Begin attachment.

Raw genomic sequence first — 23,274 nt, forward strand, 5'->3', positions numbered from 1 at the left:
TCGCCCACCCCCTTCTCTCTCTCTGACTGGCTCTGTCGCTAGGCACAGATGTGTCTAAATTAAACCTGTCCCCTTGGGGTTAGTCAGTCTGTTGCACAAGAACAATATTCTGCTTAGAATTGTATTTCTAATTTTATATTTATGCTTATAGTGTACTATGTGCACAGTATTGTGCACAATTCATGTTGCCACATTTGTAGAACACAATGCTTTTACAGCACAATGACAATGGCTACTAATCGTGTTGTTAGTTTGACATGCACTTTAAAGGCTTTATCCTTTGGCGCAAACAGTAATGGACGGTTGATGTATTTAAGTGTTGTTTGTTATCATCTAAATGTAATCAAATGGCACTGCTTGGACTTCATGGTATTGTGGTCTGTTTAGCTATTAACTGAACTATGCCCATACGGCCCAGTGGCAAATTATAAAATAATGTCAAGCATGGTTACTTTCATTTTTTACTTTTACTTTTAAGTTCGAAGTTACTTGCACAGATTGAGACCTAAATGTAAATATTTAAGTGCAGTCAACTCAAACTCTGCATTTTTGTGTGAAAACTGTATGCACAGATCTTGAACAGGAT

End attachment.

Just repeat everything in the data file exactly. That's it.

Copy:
Raw genomic sequence first — 23,274 nt, forward strand, 5'->3', positions numbered from 1 at the left:
TCGCCCACCCCCTTCTCTCTCTCTGACTGGCTCTGTCGCTAGGCACAGATGTGTCTAAATTAAACCTGTCCCCTTGGGGTTAGTCAGTCTGTTGCACAAGAACAATATTCTGCTTAGAATTGTATTTCTAATTTTATATTTATGCTTATAGTGTACTATGTGCACAGTATTGTGCACAATTCATGTTGCCACATTTGTAGAACACAATGCTTTTACAGCACAATGACAATGGCTACTAATCGTGTTGTTAGTTTGACATGCACTTTAAAGGCTTTATCCTTTGGCGCAAACAGTAATGGACGGTTGATGTATTTAAGTGTTGTTTGTTATCATCTAAATGTAATCAAATGGCACTGCTTGGACTTCATGGTATTGTGGTCTGTTTAGCTATTAACTGAACTATGCCCATACGGCCCAGTGGCAAATTATAAAATAATGTCAAGCATGGTTACTTTCATTTTTTACTTTTACTTTTAAGTTCGAAGTTACTTGCACAGATTGAGACCTAAATGTAAATATTTAAGTGCAGTCAACTCAAACTCTGCATTTTTGTGTGAAAACTGTATGCACAGATCTTGAACAGGAT